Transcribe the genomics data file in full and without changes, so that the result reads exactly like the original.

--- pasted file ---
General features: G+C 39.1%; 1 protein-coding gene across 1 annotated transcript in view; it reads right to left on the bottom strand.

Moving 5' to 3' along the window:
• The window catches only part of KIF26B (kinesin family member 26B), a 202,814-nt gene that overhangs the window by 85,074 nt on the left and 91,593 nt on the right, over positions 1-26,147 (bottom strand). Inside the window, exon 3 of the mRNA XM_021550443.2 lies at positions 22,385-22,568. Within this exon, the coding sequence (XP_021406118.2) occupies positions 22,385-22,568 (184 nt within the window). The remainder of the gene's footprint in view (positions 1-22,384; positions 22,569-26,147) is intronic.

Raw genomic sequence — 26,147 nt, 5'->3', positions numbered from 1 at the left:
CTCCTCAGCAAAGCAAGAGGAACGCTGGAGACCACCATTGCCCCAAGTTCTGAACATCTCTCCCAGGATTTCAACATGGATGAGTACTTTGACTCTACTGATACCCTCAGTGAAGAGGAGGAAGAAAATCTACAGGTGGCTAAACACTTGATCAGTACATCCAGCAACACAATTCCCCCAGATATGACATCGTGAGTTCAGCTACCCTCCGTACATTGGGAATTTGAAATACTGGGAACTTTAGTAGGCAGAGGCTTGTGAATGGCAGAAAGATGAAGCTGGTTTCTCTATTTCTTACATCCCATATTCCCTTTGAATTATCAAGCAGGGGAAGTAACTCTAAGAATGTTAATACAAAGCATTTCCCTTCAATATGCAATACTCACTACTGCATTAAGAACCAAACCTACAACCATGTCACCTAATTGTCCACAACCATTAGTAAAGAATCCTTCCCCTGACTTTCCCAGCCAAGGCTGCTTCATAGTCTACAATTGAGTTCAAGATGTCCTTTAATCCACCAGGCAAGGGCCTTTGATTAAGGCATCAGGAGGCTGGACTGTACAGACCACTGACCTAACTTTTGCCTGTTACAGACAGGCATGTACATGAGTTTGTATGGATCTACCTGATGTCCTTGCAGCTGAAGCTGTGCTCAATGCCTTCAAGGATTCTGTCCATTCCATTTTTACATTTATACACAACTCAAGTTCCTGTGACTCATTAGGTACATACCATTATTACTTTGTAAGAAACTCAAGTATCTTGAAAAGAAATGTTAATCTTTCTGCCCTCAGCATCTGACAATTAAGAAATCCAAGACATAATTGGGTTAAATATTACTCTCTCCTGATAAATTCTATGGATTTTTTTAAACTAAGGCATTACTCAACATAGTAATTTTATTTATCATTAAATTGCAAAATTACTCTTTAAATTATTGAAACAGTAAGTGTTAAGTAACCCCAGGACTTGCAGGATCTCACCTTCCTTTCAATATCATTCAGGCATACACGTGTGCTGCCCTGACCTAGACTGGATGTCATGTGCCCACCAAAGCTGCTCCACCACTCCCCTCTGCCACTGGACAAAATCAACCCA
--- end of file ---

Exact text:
General features: G+C 39.1%; 1 protein-coding gene across 1 annotated transcript in view; it reads right to left on the bottom strand.

Moving 5' to 3' along the window:
• The window catches only part of KIF26B (kinesin family member 26B), a 202,814-nt gene that overhangs the window by 85,074 nt on the left and 91,593 nt on the right, over positions 1-26,147 (bottom strand). Inside the window, exon 3 of the mRNA XM_021550443.2 lies at positions 22,385-22,568. Within this exon, the coding sequence (XP_021406118.2) occupies positions 22,385-22,568 (184 nt within the window). The remainder of the gene's footprint in view (positions 1-22,384; positions 22,569-26,147) is intronic.

Raw genomic sequence — 26,147 nt, 5'->3', positions numbered from 1 at the left:
CTCCTCAGCAAAGCAAGAGGAACGCTGGAGACCACCATTGCCCCAAGTTCTGAACATCTCTCCCAGGATTTCAACATGGATGAGTACTTTGACTCTACTGATACCCTCAGTGAAGAGGAGGAAGAAAATCTACAGGTGGCTAAACACTTGATCAGTACATCCAGCAACACAATTCCCCCAGATATGACATCGTGAGTTCAGCTACCCTCCGTACATTGGGAATTTGAAATACTGGGAACTTTAGTAGGCAGAGGCTTGTGAATGGCAGAAAGATGAAGCTGGTTTCTCTATTTCTTACATCCCATATTCCCTTTGAATTATCAAGCAGGGGAAGTAACTCTAAGAATGTTAATACAAAGCATTTCCCTTCAATATGCAATACTCACTACTGCATTAAGAACCAAACCTACAACCATGTCACCTAATTGTCCACAACCATTAGTAAAGAATCCTTCCCCTGACTTTCCCAGCCAAGGCTGCTTCATAGTCTACAATTGAGTTCAAGATGTCCTTTAATCCACCAGGCAAGGGCCTTTGATTAAGGCATCAGGAGGCTGGACTGTACAGACCACTGACCTAACTTTTGCCTGTTACAGACAGGCATGTACATGAGTTTGTATGGATCTACCTGATGTCCTTGCAGCTGAAGCTGTGCTCAATGCCTTCAAGGATTCTGTCCATTCCATTTTTACATTTATACACAACTCAAGTTCCTGTGACTCATTAGGTACATACCATTATTACTTTGTAAGAAACTCAAGTATCTTGAAAAGAAATGTTAATCTTTCTGCCCTCAGCATCTGACAATTAAGAAATCCAAGACATAATTGGGTTAAATATTACTCTCTCCTGATAAATTCTATGGATTTTTTTAAACTAAGGCATTACTCAACATAGTAATTTTATTTATCATTAAATTGCAAAATTACTCTTTAAATTATTGAAACAGTAAGTGTTAAGTAACCCCAGGACTTGCAGGATCTCACCTTCCTTTCAATATCATTCAGGCATACACGTGTGCTGCCCTGACCTAGACTGGATGTCATGTGCCCACCAAAGCTGCTCCACCACTCCCCTCTGCCACTGGACAAAATCAACCCA